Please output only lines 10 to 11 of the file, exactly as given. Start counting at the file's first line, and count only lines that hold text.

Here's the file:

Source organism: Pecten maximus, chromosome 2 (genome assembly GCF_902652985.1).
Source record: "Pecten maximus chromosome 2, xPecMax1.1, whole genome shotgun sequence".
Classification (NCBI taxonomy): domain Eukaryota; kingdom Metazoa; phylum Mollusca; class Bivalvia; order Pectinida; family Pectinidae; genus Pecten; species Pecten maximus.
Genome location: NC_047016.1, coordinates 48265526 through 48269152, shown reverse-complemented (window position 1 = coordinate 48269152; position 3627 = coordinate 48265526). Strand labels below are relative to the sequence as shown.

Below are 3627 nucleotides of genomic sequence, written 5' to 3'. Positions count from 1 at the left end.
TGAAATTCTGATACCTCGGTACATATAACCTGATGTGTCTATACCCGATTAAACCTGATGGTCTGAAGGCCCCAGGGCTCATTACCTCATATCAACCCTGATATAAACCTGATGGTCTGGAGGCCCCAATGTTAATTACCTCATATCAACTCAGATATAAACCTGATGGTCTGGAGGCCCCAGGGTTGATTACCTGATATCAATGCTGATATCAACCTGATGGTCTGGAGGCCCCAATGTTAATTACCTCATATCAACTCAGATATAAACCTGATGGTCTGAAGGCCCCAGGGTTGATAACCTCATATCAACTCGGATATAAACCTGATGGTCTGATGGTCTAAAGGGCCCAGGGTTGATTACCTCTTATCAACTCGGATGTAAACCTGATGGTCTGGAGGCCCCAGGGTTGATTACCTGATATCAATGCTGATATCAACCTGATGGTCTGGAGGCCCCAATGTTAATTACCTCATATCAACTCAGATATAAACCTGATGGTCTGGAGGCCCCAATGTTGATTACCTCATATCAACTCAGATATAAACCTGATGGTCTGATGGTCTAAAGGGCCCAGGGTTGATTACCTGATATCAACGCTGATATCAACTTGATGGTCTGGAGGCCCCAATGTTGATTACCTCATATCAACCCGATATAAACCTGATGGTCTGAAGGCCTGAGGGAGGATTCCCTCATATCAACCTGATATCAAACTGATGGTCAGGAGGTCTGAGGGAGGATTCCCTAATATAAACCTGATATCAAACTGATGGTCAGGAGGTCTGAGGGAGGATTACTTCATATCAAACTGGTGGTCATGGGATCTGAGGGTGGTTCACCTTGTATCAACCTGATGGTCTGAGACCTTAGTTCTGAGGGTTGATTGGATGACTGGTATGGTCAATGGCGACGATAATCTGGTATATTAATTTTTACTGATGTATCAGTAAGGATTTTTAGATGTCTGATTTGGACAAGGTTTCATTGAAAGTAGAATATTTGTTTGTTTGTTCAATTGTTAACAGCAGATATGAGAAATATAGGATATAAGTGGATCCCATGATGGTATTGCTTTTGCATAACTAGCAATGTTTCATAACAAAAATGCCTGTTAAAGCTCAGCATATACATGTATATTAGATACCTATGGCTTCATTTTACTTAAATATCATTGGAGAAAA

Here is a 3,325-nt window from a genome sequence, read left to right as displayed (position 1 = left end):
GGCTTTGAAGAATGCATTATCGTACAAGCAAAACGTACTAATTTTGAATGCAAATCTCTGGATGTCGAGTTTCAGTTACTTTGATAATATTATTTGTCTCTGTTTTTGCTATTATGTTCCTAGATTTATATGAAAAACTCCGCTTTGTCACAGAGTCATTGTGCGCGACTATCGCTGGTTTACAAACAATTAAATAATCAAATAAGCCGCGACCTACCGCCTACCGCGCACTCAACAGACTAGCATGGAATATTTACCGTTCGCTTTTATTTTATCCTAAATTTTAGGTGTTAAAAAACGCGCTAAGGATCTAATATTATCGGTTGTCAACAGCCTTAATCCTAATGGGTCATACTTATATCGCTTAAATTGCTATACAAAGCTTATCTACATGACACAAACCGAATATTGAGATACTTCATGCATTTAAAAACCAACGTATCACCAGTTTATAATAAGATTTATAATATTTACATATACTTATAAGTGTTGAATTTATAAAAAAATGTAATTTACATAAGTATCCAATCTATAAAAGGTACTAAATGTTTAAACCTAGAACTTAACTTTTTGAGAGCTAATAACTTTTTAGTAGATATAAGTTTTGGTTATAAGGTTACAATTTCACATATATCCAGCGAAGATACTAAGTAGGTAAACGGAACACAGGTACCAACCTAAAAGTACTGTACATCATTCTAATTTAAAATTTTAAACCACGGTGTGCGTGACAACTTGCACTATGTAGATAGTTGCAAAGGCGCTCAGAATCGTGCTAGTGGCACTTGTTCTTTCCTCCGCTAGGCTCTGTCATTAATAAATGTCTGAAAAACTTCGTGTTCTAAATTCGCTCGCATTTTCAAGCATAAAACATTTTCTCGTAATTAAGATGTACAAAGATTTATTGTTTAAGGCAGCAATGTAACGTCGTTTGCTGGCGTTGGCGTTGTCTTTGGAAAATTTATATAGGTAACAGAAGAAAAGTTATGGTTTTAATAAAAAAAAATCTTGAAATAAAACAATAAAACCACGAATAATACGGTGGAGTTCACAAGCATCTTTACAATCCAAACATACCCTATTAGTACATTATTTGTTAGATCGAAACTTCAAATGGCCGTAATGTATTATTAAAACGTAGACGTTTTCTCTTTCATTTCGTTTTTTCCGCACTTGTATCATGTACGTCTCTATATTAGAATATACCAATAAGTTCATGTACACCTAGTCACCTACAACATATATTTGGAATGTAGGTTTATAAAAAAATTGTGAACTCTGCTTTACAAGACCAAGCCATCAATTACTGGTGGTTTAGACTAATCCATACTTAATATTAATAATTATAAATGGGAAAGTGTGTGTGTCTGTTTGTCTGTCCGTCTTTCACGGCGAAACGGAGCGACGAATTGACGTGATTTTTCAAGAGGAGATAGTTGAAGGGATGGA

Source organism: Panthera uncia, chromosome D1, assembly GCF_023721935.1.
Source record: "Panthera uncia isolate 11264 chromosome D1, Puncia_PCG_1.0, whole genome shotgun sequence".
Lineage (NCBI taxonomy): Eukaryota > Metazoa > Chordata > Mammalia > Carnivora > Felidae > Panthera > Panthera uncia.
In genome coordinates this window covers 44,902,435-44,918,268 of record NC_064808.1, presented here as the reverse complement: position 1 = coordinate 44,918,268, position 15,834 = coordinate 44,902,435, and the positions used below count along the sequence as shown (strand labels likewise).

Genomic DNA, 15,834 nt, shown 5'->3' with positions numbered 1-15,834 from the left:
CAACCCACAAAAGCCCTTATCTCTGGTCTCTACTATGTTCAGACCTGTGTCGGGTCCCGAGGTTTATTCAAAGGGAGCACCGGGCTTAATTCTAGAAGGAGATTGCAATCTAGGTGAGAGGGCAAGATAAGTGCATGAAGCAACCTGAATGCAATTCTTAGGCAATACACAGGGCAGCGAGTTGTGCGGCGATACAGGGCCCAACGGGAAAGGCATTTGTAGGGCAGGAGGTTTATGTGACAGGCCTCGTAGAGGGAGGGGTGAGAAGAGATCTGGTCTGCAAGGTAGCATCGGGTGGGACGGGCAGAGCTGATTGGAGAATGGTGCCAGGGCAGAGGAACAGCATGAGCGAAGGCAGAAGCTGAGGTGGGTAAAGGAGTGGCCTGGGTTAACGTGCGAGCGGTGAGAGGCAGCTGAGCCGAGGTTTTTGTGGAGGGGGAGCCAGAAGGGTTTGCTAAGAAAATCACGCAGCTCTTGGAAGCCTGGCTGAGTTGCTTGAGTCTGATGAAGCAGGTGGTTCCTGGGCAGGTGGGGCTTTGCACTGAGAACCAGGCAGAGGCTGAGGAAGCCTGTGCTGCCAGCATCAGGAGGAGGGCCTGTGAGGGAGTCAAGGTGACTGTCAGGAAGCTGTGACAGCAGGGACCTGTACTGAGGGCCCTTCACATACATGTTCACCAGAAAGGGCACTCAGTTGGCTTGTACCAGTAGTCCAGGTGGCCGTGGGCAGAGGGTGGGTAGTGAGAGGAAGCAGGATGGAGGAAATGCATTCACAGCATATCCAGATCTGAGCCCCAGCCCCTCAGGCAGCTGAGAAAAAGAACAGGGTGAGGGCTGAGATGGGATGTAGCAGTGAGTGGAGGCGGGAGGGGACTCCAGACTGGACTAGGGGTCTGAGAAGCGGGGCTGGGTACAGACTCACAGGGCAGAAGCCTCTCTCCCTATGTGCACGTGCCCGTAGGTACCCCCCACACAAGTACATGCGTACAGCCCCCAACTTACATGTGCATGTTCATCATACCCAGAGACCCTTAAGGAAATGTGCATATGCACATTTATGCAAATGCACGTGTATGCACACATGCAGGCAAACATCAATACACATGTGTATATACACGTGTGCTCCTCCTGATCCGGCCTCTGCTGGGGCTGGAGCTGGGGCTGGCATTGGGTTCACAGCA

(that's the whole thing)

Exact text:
Source record: "Panthera uncia isolate 11264 chromosome D1, Puncia_PCG_1.0, whole genome shotgun sequence".
Lineage (NCBI taxonomy): Eukaryota > Metazoa > Chordata > Mammalia > Carnivora > Felidae > Panthera > Panthera uncia.